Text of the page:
Where to get help with disability advocacy


Disability-related legal issues require specialist legal advocacy to support people to better understand and exercise their legal rights. A number of legal centres and health commissioners support disability rights and mental health policy reform in Victoria.

See also listing of relevant organisations at the end of Understanding disability and the law.

Villamanta Disability Rights Legal Service

Villamanta is a state-wide community based legal service that works only on disability related legal issues, with a primary focus on issues that affect people who have an intellectual disability.

Villamanta provides:

a toll-free line for advice, information and referral;

casework on disability related legal issues;

community education on the rights of people who have a disability, primarily for people who have a disability;

lobbying of government and other bodies about laws and policies that affect people who have a disability;

sales of books on disability related issues (see Villamanta’s website);

free information sheets on a range of disability rights topics (available on the website); and

training for service providers on a range of disability rights issues (available for a fee).

SeeContacts” in Understanding disability and the law, for further details.

Mental Health Legal Centre

The Mental Health Legal Centre (MHLC) is a community legal centre that provides a free, confidential and independent legal service to people in Victoria who have experienced mental illness or have had contact with mental health services. MHLC also promotes the rights of people who have a psychiatric or psychological disability through legal advocacy. The MHLC offers a telephone legal advice line on Tuesdays and Thursdays from 6.30–8.30 pm.

Inside Access

Inside Access is a project of the MHLC. It provides free civil legal services to people with cognitive impairment and mental health issues within correctional and forensic facilities in Victoria.

Inside Access provides practical legal assistance while people are incarcerated with a view to supporting an easier transition to the community on release. Through Inside Access, MHLC also undertakes research, law reform and policy work in relation to issues of mental health and the law.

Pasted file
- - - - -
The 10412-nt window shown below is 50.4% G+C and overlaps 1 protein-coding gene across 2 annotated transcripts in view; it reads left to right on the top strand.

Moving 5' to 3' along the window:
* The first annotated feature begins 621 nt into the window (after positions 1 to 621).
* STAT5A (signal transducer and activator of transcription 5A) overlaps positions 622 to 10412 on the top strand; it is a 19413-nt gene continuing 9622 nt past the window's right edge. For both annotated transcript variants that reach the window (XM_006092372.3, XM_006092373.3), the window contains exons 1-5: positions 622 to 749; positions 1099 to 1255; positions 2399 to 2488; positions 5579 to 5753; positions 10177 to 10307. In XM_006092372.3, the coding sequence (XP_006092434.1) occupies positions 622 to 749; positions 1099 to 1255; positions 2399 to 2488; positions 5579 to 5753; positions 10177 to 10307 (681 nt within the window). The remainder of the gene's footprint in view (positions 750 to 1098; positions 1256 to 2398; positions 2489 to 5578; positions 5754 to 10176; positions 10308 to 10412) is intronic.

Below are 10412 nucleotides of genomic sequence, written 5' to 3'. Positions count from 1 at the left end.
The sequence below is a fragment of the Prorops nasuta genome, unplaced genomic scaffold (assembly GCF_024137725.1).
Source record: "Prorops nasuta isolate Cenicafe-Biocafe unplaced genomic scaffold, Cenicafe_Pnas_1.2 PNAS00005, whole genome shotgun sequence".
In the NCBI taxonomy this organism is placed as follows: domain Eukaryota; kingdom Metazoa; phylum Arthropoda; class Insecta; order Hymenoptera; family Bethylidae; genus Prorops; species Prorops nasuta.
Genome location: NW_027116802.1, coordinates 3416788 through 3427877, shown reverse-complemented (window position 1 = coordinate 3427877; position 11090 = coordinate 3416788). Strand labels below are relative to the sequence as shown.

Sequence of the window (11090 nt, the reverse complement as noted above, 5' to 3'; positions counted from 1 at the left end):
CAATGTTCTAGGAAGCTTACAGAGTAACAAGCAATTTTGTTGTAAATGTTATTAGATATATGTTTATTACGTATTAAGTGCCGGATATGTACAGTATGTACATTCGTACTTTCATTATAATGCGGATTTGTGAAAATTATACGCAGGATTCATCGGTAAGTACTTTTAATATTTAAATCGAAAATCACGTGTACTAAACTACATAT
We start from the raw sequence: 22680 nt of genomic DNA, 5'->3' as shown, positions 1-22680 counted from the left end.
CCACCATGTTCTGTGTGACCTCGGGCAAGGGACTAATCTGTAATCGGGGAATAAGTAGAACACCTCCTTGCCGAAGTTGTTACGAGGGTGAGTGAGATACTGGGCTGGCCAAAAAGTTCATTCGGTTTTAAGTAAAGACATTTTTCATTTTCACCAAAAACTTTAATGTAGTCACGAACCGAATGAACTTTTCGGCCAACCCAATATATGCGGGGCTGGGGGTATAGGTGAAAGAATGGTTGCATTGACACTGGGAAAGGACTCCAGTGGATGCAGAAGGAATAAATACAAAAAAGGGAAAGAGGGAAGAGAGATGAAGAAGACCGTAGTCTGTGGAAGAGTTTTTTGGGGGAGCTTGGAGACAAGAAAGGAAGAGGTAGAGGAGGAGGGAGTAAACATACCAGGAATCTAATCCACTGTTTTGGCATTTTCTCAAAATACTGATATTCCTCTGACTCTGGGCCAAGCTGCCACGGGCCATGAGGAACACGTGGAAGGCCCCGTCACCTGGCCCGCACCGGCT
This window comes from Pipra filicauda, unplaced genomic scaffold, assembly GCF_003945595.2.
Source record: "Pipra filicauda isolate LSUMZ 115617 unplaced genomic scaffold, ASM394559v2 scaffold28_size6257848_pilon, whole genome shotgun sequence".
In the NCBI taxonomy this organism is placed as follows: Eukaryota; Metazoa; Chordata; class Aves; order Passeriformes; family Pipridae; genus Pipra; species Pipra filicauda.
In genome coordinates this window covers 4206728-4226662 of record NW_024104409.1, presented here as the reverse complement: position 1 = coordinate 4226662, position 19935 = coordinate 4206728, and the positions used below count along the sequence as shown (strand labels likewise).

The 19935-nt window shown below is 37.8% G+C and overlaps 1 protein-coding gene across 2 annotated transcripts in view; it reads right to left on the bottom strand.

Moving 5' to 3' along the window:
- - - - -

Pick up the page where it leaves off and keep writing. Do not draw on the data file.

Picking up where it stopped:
Inside Access also provides legal education programs to prisoners in Victorian Correctional facilities and forensic patients within the Thomas Embling Hospital to help them better understand and exercise their legal rights.

Independent Mental Health Advocacy

Independent Mental Health Advocacy (IMHA) is a new state-wide advocacy service for people receiving compulsory mental health treatment. The service is provided to people in inpatient, community and forensic settings, and advocates outreach to services across Victoria. IMHA is provided by Victoria Legal Aid but is not a legal service. The service is free, confidential and independent.

Advocates support and assist people to make or participate in decisions about their assessment, treatment, care and recovery, including:

engaging with consumers to discuss and clarify their preferences and wishes;

providing information about the mental health system and assisting consumers to understand their rights and to act on them;

engaging and advocating directly with the person’s treating team, family or other support services, or provide support and coaching for consumers to self-advocate;

providing referrals to other services.

People who are currently subject to compulsory treatment in Victoria, or who support people or service providers who wish to make a referral with the consumer’s consent, can do so through the IMHA phone line on 1300 947 820 or by visiting www.imha.vic.gov.au. The phone line is open Monday to Friday, from 9.30 am–4.30 pm.

For more information about IMHA or to find out when an advocate will be visiting a mental health facility, email contact@imha.vic.gov.au.

Disability Discrimination Legal Service

The Disability Discrimination Legal Service (DDLS) is a free community legal centre working towards the eradication of disability discrimination. DDLS facilitates and promotes justice for people with disabilities through:

providing assistance to prepare and lodge complaints about disability discrimination to the relevant human rights commission;

running discrimination cases at VCAT, the Federal Circuit Court and the Federal Court;

community legal education sessions to professional and community groups to raise disability awareness and provide information on the Disability Discrimination Act 1992 (Cth) and Equal Opportunity Act 2010 (Vic); and

community development research projects to investigate and challenge current social, economic and legislative issues affecting people with disabilities in the community.

DDLS handles discrimination cases with the intention of achieving a positive outcome for clients and setting precedents that will benefit a large number of people with disabilities. A priority of DDLS casework is raising public awareness of disability discrimination, so cases with potential for a high level of public interest are given preference. Solicitors also give free legal advice sessions by telephone.